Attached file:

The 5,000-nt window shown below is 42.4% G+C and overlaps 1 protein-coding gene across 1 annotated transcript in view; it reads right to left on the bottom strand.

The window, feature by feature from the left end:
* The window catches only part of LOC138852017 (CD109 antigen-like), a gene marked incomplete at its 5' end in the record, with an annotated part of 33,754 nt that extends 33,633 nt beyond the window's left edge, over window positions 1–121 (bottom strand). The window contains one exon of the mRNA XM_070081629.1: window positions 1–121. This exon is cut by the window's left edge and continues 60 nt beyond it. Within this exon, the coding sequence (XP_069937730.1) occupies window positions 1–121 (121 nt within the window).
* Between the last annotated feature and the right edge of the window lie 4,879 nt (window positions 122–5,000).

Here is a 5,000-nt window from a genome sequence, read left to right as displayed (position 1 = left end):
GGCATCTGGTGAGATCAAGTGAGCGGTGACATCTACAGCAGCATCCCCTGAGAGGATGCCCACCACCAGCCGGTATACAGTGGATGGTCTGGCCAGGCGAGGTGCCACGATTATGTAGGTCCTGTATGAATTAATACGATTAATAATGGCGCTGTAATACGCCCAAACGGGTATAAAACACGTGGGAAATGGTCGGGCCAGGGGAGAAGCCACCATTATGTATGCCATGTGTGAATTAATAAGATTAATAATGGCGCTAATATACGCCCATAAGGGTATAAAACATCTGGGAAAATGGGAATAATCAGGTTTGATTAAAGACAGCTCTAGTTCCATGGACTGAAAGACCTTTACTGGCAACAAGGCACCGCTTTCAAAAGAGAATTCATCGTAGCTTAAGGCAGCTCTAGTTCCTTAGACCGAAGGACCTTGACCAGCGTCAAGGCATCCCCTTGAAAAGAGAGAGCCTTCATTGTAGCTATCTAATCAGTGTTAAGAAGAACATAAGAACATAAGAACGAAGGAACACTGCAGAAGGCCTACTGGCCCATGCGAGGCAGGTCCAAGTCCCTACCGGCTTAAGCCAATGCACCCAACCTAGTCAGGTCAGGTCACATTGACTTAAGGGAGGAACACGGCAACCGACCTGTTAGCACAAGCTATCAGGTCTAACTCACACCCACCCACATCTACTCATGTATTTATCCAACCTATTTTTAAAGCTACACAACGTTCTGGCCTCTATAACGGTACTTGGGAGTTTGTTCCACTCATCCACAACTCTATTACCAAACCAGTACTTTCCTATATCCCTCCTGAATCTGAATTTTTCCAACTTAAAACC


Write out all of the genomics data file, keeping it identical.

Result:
The 5,000-nt window shown below is 42.4% G+C and overlaps 1 protein-coding gene across 1 annotated transcript in view; it reads right to left on the bottom strand.

The window, feature by feature from the left end:
* The window catches only part of LOC138852017 (CD109 antigen-like), a gene marked incomplete at its 5' end in the record, with an annotated part of 33,754 nt that extends 33,633 nt beyond the window's left edge, over window positions 1–121 (bottom strand). The window contains one exon of the mRNA XM_070081629.1: window positions 1–121. This exon is cut by the window's left edge and continues 60 nt beyond it. Within this exon, the coding sequence (XP_069937730.1) occupies window positions 1–121 (121 nt within the window).
* Between the last annotated feature and the right edge of the window lie 4,879 nt (window positions 122–5,000).

Here is a 5,000-nt window from a genome sequence, read left to right as displayed (position 1 = left end):
GGCATCTGGTGAGATCAAGTGAGCGGTGACATCTACAGCAGCATCCCCTGAGAGGATGCCCACCACCAGCCGGTATACAGTGGATGGTCTGGCCAGGCGAGGTGCCACGATTATGTAGGTCCTGTATGAATTAATACGATTAATAATGGCGCTGTAATACGCCCAAACGGGTATAAAACACGTGGGAAATGGTCGGGCCAGGGGAGAAGCCACCATTATGTATGCCATGTGTGAATTAATAAGATTAATAATGGCGCTAATATACGCCCATAAGGGTATAAAACATCTGGGAAAATGGGAATAATCAGGTTTGATTAAAGACAGCTCTAGTTCCATGGACTGAAAGACCTTTACTGGCAACAAGGCACCGCTTTCAAAAGAGAATTCATCGTAGCTTAAGGCAGCTCTAGTTCCTTAGACCGAAGGACCTTGACCAGCGTCAAGGCATCCCCTTGAAAAGAGAGAGCCTTCATTGTAGCTATCTAATCAGTGTTAAGAAGAACATAAGAACATAAGAACGAAGGAACACTGCAGAAGGCCTACTGGCCCATGCGAGGCAGGTCCAAGTCCCTACCGGCTTAAGCCAATGCACCCAACCTAGTCAGGTCAGGTCACATTGACTTAAGGGAGGAACACGGCAACCGACCTGTTAGCACAAGCTATCAGGTCTAACTCACACCCACCCACATCTACTCATGTATTTATCCAACCTATTTTTAAAGCTACACAACGTTCTGGCCTCTATAACGGTACTTGGGAGTTTGTTCCACTCATCCACAACTCTATTACCAAACCAGTACTTTCCTATATCCCTCCTGAATCTGAATTTTTCCAACTTAAAACC